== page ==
The Nanaimo Clippers in action at Frank Crane Arena in early 2020. (News Bulletin file photo)

The Nanaimo Clippers in action at Frank Crane Arena in early 2020. (News Bulletin file photo)

Nanaimo Clippers for sale, owner says hockey won’t be back to normal any time soon

Wes Mussio says he’s had numerous inquiries about the junior A club already

BCHL hockey is a long way from what it was a year ago, and the Nanaimo Clippers owner can’t wait any longer.

Wes Mussio announced Saturday that the Clippers junior A hockey club is now for sale, posting the news on Facebook and mentioning a lack of support from the provincial government for the BCHL and its franchises.

“It has nothing to do with criticizing Bonnie Henry or the provincial government for lack of funding, it has everything to do with putting out a rationale behind the reason [for selling],” said Mussio.

He hopes that spreading the news that the team is for sale will help lead to better offers, and said he’s had “close to a dozen” inquiries already, with people figuring it’s a fire sale and they can buy low.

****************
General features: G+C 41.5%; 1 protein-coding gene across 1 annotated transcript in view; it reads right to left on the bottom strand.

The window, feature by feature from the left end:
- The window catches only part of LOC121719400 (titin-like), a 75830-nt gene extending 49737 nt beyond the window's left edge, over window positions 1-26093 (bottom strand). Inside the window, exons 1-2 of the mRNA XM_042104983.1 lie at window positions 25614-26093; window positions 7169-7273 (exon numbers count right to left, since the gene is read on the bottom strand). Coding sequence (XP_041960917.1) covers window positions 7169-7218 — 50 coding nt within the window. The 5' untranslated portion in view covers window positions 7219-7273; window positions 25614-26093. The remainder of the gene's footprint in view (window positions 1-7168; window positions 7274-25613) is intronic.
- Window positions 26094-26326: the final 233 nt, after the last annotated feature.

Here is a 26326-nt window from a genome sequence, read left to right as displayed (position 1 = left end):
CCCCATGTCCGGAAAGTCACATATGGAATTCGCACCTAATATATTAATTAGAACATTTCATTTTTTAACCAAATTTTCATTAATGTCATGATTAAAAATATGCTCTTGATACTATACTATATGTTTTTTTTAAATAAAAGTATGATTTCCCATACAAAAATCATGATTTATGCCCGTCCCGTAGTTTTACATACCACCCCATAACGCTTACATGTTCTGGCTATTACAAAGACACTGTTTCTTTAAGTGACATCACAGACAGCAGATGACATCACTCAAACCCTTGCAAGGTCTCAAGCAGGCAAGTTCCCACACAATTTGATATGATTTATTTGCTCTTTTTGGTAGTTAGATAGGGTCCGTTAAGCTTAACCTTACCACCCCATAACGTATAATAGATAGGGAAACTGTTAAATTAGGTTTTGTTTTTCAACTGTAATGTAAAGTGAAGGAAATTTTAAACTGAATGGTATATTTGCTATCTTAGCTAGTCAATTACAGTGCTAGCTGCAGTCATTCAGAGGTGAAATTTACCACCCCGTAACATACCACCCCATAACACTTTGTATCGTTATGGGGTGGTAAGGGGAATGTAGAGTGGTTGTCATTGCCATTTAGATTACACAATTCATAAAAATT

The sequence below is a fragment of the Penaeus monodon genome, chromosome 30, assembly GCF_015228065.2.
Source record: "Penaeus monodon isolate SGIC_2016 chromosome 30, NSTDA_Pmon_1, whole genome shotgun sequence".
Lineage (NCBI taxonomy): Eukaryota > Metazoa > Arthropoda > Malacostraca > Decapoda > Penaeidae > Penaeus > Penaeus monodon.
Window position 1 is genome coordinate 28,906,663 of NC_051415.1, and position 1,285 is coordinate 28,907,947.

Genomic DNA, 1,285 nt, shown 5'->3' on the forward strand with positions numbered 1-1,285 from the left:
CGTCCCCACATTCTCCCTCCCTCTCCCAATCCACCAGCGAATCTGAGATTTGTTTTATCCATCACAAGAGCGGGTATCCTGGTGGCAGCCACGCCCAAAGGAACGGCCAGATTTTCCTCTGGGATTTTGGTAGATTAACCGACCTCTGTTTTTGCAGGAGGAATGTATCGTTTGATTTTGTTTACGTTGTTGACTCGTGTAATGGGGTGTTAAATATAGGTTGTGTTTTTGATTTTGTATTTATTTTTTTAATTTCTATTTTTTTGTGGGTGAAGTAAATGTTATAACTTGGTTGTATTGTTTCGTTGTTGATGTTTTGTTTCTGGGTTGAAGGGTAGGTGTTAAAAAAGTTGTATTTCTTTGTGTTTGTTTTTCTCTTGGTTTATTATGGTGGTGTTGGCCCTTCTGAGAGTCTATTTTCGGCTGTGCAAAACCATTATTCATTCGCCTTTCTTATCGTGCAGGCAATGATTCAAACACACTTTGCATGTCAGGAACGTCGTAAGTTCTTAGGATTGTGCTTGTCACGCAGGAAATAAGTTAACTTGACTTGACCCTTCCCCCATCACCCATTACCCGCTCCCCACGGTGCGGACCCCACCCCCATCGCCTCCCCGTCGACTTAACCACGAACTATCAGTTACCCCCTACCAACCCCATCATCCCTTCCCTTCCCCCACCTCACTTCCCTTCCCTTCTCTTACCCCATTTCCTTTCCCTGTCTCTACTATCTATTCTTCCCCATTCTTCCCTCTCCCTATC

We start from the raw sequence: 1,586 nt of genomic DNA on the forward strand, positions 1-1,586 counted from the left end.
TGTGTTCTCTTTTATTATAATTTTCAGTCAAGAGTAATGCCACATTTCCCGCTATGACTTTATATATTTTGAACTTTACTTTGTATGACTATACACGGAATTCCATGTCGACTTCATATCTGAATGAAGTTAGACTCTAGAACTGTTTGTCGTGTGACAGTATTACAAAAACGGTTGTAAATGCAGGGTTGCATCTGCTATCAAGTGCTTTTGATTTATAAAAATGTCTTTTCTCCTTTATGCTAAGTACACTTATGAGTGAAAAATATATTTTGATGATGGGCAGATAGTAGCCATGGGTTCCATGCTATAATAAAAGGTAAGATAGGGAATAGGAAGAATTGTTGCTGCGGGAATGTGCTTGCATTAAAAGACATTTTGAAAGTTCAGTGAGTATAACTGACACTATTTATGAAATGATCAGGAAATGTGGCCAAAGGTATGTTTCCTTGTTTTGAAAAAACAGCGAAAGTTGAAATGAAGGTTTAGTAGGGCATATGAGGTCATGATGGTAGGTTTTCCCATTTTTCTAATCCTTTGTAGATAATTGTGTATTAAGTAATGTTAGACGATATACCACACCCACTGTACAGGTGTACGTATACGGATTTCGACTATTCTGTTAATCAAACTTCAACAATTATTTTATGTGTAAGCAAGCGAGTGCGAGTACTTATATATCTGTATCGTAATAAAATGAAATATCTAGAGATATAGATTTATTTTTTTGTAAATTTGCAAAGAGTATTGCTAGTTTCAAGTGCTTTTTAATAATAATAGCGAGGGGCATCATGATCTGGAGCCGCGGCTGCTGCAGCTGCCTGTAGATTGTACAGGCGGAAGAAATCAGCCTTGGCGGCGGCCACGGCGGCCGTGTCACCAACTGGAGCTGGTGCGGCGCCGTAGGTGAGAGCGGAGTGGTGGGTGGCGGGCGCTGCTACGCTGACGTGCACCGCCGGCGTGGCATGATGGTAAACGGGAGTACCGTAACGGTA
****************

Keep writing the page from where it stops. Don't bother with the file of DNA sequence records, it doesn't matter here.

Mussio said he promised his wife at the start of the pandemic that he would reassess the hockey club’s situation after a year, and said he doesn’t see a chance of hockey returning as normal, this year, next year, and maybe not even the year after that. He said without fans watching the games, “it’s over” for the Clippers.

“Seventy-five per cent of our business comes from gate receipts. We don’t have TV contracts, we have a limited amount of sponsorship business in a small city…” Mussio said. “So it comes down to the fans and if you don’t have fans in the building, you’re losing a lot of money.”

He said if things change and he gets “surprised pleasantly” and can see a pathway forward, he won’t sell the Clippers, but he has been living Florida of late and has started thinking about buying a hockey team in the U.S.

Mussio has now sold his condo in Nanaimo, but said he loves the city and the Clippers and won’t sell the club to an owner who isn’t worthy.

“I hope an owner or a group of owners can take over and they can withstand heavy losses, but with the lockdowns and all those sort of things that are happening, it’s just not an economically viable business to have…” Mussio said. “You just can’t run a business under these rules, end of story, full stop.”

READ ALSO: Petition calls for government to allow B.C. Hockey League to start playing



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